Intervention Components and Follow-Up Effects

Besides examining the effectiveness of universal secondary school-based interventions at follow-up, the present meta-analysis aimed to extend previous research by examining which intervention components were related to stronger or weaker intervention effects at follow-up. Previous meta-analyses examining school-based interventions examined few, if any, components and analyzed how these relate to intervention effects immediately after the intervention (e.g., Mertens et al., 2020; Sheridan et al., 2019). To increase our understanding of long-term intervention effects, we must unravel which intervention components are related to long-term effects. Therefore, we studied a broad range of components and how they relate to intervention effects at follow-up. Studying different types of components provides an elaborate overview of which components are interesting to study further when aiming to cultivate a specific outcome or domain. Based on this knowledge, we can optimize interventions through the addition of effective components and the elimination of components related to weaker long-term effects (Sheridan et al., 2019). In addition, this knowledge will enable schools to select and implement interventions according to their use of evidence-based components (Nocentini et al., 2015). As schools have limited time and resources to invest in implementing interventions, this guidance is of great practical value.

We focused on three types of intervention components: Content components, instructional components, and structural components. Content components represent specific skills that are taught to enhance positive outcomes, i.e., “what they learn”, such as emotion regulation and problem solving (Boustani et al., 2015). Instructional components represent techniques and information delivery methods applied by the facilitator of the intervention, i.e., “how they learn it”, such as modeling and multimedia use (Boustani et al., 2015). Structural components represent the structure of the intervention that may affect intervention effects, i.e., “how the intervention is set up”, such as parental involvement and the number of sessions (Lee et al., 2014).

All three types of components haven been related to short-term intervention effects. Regarding content components related to short-term intervention effects, Gaffney et al. (2021) found in their meta-analysis of anti-bullying interventions that the component of ‘teaching social-emotional skills’ was related to weaker effects on bullying and victimization. The meta-analysis of universal school-based interventions of Mertens et al. (2020) looked at more specific components of teaching social-emotional skills and found that focusing on emotion regulation, assertiveness, and/or cognitive coping were related to weaker effects. On the other hand, focusing on insight building and problem solving related to stronger effects. Concerning instructional components and short-term effects, using the component of ‘an active learning approach’ (i.e., methods in which students interact with others and perform tasks) is consistently related to stronger intervention effects. For instance, practicing the new skills learned during the intervention as well as modeling of desired behaviors have been associated with stronger effects in, respectively, universal school-based interventions (Mertens et al., 2020) and family-school interventions (Sheridan et al., 2019). Regarding structural components and short-term effects, longer and more extensive school-based interventions seem, in general, to be associated with stronger intervention effects. Implementing more sessions and involving more people in the intervention (e.g., whole-school approach, parental involvement) has been related to stronger effects on students’ mental health (Mertens et al., 2020; Sheridan et al., 2019), school climate (Mertens et al., 2020), and bullying (Gaffney et al., 2021; Mertens et al., 2020; Sheridan et al., 2019).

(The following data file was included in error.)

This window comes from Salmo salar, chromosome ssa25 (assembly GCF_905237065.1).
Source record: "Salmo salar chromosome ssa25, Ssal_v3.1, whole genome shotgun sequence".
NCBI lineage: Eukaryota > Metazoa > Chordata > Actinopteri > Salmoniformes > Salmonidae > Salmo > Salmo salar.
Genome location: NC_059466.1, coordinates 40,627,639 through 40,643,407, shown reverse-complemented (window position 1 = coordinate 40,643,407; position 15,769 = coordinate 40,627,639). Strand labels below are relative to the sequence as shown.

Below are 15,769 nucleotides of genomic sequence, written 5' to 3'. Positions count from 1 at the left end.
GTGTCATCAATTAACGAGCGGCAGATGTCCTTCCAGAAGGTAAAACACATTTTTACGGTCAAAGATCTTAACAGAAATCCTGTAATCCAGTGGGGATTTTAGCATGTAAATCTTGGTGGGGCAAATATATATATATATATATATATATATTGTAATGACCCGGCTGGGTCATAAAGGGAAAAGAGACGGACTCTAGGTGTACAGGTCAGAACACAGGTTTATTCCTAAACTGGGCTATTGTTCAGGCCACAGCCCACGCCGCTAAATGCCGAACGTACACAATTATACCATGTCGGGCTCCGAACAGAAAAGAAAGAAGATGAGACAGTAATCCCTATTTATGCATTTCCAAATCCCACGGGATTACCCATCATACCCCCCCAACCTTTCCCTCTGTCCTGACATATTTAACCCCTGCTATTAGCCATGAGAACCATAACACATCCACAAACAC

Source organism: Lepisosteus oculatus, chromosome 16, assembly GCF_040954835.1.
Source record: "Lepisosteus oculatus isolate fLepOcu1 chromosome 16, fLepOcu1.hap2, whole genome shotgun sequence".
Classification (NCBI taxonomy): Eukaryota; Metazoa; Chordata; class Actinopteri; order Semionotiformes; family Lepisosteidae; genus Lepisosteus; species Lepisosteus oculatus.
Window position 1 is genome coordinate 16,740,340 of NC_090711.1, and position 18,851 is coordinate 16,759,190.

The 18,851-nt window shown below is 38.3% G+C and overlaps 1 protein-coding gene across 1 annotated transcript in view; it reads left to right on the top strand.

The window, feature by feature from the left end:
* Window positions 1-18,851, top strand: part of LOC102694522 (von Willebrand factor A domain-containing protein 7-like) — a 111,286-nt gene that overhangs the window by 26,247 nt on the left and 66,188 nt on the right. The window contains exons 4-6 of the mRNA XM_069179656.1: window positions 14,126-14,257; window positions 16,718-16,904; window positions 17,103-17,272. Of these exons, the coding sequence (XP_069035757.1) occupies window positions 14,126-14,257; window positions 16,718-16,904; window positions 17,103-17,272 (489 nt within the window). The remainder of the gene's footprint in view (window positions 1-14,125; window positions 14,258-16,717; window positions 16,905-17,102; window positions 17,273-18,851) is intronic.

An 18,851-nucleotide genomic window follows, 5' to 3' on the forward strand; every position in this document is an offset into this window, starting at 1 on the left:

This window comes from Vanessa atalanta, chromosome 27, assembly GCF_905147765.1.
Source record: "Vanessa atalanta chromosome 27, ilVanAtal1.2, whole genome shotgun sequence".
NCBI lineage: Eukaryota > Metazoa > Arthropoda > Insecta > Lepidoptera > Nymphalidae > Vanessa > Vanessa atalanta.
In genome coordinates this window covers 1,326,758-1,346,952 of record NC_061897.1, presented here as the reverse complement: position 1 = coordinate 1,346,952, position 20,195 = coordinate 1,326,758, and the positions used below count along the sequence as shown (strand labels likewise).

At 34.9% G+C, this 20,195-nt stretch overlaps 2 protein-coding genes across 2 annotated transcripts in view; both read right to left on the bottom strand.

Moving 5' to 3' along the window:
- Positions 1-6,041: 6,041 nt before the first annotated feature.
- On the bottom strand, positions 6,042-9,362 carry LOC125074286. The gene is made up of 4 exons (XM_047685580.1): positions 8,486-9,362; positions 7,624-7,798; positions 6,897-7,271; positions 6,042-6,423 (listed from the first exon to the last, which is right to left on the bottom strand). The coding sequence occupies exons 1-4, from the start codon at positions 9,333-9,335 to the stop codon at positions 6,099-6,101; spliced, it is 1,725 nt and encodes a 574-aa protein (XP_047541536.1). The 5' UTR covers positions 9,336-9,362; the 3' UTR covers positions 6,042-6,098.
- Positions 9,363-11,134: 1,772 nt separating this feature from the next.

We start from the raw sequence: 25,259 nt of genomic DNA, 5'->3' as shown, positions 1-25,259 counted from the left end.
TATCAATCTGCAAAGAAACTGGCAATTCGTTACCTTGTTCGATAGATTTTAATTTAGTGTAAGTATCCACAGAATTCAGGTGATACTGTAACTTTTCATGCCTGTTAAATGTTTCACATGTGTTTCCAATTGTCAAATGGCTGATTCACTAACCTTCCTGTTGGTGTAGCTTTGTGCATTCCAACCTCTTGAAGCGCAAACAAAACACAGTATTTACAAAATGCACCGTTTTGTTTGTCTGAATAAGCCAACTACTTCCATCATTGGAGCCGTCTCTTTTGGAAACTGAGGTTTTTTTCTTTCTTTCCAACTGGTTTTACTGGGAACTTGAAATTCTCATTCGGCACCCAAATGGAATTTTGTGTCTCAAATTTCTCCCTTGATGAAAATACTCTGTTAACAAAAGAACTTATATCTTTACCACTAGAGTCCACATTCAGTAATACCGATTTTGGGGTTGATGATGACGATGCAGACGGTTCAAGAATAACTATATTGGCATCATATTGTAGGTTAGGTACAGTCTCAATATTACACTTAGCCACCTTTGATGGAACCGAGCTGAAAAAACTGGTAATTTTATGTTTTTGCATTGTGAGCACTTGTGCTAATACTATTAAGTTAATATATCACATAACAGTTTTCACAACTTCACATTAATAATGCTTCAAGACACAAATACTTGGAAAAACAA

Although these meta-analyses provide a useful overview of intervention components related to short-term effects, little is known about components related to long-term intervention effects. It is important to study associations between components and short-term as well as long-term effects, as these associations may differ. For instance, a component unrelated to short-term effects may be related to long-term effects, thus representing a ‘sleeper effect’ in which intervention effects emerge or increase over time after the conclusion of the intervention (Bell et al., 2013; Van Aar et al., 2017). Therefore, the second aim of the current meta-analysis was to identify components related to stronger and weaker intervention effects at follow-up. Studying how components relate to both stronger and weaker effects enabled us to examine ‘what might work’ as well as ‘what might not work’. Given that previous research has not yet examined relations between components and long-term effects of universal school-based interventions, this aim was exploratory.


The current meta-analysis was part of a larger project examining associations between intervention components and intervention effects (PROSPERO registration number: CRD42019137981). Therefore, our meta-analysis applied the same method as the meta-analysis of Mertens et al. (2020).

Inclusion and Exclusion Criteria